Agricultural Production.

Part of the debate – in the House of Commons on 11th February 1941.

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Photo of Mr Thomas Williams Mr Thomas Williams , Don Valley

My hon. Friend evidently has information other than that in my possession. All over the country there is a tendency for farmers' mortgages to decrease rather than increase, because for the first time for some years they are not doing too badly.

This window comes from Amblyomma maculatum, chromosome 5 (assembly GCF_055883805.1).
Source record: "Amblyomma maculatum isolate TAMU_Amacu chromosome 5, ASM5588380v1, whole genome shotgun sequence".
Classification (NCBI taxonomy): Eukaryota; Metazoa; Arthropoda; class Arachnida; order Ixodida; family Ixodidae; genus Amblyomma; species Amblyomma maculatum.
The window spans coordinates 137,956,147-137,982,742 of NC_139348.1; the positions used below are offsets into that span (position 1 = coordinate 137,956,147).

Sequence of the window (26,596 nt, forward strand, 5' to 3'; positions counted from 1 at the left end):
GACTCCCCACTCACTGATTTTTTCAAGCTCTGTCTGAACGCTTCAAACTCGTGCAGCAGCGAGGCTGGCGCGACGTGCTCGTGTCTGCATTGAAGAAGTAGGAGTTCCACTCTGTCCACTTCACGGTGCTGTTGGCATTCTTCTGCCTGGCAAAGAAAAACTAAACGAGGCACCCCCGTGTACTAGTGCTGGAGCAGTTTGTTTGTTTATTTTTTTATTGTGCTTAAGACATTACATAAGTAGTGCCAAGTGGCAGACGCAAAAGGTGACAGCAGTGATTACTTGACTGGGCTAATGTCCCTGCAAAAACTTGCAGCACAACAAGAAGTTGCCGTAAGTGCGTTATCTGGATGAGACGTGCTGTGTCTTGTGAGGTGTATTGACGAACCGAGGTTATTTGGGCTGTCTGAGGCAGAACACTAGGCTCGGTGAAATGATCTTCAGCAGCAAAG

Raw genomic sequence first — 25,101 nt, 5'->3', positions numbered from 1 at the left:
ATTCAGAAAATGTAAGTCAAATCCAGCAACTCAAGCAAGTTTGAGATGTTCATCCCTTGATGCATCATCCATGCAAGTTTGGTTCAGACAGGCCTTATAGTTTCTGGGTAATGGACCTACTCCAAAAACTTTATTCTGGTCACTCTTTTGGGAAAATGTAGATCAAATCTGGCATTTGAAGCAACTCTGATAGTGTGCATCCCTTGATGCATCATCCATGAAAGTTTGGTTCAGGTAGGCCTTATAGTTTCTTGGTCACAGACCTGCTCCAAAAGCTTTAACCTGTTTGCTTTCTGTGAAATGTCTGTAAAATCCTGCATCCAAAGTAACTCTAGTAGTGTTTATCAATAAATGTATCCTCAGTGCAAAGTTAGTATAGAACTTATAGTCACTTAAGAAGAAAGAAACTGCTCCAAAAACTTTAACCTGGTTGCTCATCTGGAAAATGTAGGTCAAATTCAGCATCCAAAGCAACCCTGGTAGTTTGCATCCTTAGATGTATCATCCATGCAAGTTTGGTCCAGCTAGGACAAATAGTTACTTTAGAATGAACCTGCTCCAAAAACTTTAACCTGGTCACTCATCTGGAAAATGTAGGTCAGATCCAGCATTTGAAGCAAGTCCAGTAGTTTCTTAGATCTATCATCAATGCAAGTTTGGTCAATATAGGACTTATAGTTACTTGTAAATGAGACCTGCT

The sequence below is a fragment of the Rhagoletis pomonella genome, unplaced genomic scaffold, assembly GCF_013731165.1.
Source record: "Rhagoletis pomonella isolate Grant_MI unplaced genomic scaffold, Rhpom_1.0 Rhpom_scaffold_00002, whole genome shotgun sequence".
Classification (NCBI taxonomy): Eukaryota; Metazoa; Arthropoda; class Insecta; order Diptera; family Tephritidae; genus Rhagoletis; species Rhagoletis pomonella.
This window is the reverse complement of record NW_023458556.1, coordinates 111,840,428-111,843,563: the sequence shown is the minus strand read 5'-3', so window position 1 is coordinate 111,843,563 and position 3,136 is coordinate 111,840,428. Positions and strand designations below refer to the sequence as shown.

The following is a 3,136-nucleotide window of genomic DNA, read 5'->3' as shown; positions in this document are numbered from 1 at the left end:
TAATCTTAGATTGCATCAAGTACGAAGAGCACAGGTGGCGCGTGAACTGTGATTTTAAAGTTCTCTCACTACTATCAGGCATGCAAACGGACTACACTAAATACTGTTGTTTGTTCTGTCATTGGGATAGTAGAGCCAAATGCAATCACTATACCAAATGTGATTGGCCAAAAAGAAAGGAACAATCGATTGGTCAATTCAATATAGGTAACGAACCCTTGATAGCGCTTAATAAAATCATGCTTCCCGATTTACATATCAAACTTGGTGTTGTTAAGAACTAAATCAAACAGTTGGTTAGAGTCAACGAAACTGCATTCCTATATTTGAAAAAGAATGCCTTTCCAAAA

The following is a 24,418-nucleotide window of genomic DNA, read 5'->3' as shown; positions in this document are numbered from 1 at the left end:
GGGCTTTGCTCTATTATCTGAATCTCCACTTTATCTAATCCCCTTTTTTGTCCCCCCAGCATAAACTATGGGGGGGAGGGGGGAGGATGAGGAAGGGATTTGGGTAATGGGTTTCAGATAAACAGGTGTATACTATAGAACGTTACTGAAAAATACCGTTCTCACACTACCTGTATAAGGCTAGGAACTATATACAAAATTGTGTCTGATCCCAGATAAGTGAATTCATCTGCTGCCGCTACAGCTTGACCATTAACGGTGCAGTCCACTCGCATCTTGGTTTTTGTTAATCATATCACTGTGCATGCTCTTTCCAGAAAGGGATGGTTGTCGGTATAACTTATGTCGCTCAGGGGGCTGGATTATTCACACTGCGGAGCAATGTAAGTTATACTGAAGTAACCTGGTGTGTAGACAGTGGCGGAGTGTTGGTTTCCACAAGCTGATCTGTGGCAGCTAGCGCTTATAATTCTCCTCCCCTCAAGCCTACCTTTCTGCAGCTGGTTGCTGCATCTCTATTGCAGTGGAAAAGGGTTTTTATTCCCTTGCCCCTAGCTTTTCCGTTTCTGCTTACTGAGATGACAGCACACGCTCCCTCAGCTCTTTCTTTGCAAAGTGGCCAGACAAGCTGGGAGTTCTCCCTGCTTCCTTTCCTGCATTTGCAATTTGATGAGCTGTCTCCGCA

With regard to man-power, I am sure we all recognise its importance, especially to agriculture. You cannot provide a skilled agricultural labourer in a training establishment in three months, six months, or even six years. But since the Government have called upon the industry to cultivate every acre, they must, as far as possible in the present circumstances, provide both the machine-power and the man-power so that they will be able to do the job. The Government does appreciate this very grave problem but has to decide between the requirements of the Services, and the production of food, shipping, etc., and secure the best balance they possibly can. I can say to the hon. Member and to the House that the plan for raising the numbers essential for the Fighting Services is still under discussion, and many details are still to be settled. I can, however, say that in relation to the total employed in the industry the men withdrawn will be a very small proportion indeed. Secondly, the arrangements proposed will guarantee the retention on the farms of every man who is really indispensable; and, thirdly, due regard will be paid to the special circumstances of agriculture as regards seasonal operations and calling-up dates. Service requirements are putting a terrific strain upon every industry in this country. Substitution and training are now universally accepted as being assential, and I both hope and believe that agriculture will be able to play its part in this moment of national crisis.